1. In meetings
When you are in a meeting, instead of looking for stuff to correct, look for stuff to add to the conversation. Focus on your goals and do not lose them from sight just for the sake of being right. Think about what is being said instead of focusing on what you are going to say. Chances are you will get much closer to your goals by paying attention to what others say and observing their body language when they say it so that you can then adapt your own response, than by having a pitch perfect speech.
2. Commenting on drafts
Oh, there is a teacher in all of us! You might feel like you’re proven your superiority when you are sending back a draft all red with your tracked changes but before hitting that send button imagine being on the receiving end of your message. Now, before you start correcting, answer these questions:
– Do you have the time to do all those editing suggestions? It’s an easy one here, if you answer no, then limit your comments to the essential. No need to bother about a missed full stop or a double space.
– Does the text engage your responsibility? Yes – ok, you can invest more time in it. No – back to the essential then!
– What’s the added value of your changes? If someone else will review language and editing down the line, what’s the point in investing your time and vexing the writer with those little grammar corrections? I work in a multilingual environment. My English, as you can probably tell already, is not native but it’s still pretty good. Oftentimes I have resisted the urge to correct a blatant mistake because 1. it wasn’t essential enough to upset my coworkers about it and 2. someone else was supposed to check the form of the document, including the language once it reached final stage. And most of the native speakers I’ve worked with, in English or French, had the same approach even if they were even better placed to do all that proofreading. So, don’t be happy to spot mistakes of the writer and don’t correct just for the sake of correcting. Small editing mistakes or one word here or there are not worth it!
Instead, look at the big picture! See if you can improve the strategy, focus or direction of the draft, check if it covers all subjects and all messages to get across and skip the stylistic details.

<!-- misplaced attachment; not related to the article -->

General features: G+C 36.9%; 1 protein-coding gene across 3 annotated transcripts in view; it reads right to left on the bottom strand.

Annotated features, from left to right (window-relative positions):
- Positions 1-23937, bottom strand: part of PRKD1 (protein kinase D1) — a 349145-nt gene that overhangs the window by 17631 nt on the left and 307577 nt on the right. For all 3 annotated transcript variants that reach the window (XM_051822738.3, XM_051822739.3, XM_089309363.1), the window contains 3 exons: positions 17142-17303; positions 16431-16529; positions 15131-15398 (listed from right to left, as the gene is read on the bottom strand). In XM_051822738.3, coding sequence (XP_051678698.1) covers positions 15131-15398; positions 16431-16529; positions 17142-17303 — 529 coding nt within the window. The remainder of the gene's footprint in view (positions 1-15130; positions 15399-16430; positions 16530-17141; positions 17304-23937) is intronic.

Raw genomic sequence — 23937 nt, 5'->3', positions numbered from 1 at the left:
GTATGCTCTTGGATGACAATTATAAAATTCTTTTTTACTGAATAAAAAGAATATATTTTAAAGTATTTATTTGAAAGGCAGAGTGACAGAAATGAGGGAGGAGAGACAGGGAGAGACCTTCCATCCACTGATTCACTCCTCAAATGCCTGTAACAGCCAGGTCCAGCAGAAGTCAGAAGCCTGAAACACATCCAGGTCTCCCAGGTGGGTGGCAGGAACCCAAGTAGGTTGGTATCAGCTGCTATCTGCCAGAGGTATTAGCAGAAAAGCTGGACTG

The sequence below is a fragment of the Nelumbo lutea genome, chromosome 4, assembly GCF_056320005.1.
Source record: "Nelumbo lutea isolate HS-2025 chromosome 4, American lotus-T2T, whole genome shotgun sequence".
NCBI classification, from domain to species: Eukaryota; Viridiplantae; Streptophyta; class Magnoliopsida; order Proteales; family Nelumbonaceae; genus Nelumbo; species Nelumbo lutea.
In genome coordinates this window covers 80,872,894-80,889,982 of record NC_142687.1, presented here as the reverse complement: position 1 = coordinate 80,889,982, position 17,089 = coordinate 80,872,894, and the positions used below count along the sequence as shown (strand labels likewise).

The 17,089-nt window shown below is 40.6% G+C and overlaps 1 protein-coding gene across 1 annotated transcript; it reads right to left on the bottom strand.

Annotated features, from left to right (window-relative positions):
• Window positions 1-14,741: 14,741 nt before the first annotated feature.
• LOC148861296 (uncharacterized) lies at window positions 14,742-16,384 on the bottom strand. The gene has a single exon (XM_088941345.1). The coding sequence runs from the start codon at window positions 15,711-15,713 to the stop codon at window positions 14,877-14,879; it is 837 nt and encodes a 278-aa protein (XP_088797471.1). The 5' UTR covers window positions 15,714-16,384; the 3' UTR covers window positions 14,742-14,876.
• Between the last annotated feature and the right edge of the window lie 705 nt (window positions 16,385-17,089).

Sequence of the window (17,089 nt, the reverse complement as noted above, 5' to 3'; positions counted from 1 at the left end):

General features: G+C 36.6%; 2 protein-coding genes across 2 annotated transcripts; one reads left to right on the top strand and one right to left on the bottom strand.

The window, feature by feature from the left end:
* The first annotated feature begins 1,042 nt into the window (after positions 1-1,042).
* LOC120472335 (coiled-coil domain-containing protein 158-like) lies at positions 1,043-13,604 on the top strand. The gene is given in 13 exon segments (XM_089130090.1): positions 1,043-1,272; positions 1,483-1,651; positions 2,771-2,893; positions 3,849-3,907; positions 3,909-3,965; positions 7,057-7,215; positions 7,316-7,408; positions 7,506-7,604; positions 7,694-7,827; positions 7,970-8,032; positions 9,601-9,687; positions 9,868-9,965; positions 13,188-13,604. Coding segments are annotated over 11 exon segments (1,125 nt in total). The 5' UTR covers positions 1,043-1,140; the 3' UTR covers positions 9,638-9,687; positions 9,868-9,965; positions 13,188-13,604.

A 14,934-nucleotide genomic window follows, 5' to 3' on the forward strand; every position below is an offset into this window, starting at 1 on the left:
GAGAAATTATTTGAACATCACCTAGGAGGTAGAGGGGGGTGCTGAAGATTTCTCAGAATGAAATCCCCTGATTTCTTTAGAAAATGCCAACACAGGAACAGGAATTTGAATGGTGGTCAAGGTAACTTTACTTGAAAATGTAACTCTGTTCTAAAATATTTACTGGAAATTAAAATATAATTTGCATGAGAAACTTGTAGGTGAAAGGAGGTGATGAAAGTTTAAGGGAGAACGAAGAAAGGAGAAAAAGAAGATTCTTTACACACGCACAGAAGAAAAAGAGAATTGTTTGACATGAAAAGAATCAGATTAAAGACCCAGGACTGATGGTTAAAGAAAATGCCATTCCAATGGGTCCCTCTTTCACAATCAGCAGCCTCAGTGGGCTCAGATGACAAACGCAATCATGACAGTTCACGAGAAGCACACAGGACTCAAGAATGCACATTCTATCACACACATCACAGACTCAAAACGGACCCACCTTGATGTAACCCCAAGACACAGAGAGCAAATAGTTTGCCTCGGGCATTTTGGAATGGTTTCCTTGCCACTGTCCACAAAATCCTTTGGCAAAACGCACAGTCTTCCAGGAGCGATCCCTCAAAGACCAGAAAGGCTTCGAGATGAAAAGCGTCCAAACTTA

A bit more on track changes
There is a nono here, actually two of them. First, if required to track changes, don’t turn them off just to make your changes less visible. People will get on their guard if you do this. I’ve only done it when the text needed such a heavy makeover that it would have been embarrassing to leave them on but then you should openly but privately talk to the author about the changes and why the document was going in a different direction than what was intended. Secondly, do not completely delete the text to replace it with your own conception, especially if the ideas in the text are similar to what you are going to use. Work on the proposed draft and do not reinvent the will. I have a small technical tip on how to do that. Under the review tab in Word, activate track changes, and set the the view to “final”. When you’re done correcting just change the view to “original, show corrections”. Word will automatically convert your text in track changes and you will have worked on a clear user friendly version.
3. Come with a problem and its solution
If you want to be seen as a constructive, problem solving class mate, whenever you state a problem follow that with a suggested solution, possibly more solutions, hinting which is the better one in your opinion. Between complainers and contenders, this will immediately pull you out of the clueless category and advance bot your career and your relationship with your coworkers. However, be careful not to sound like Mr. Know-it-all nobody-likes-to-spend-time-with at work. A great idea can easily be killed by the way it is delivered, especially in early stages.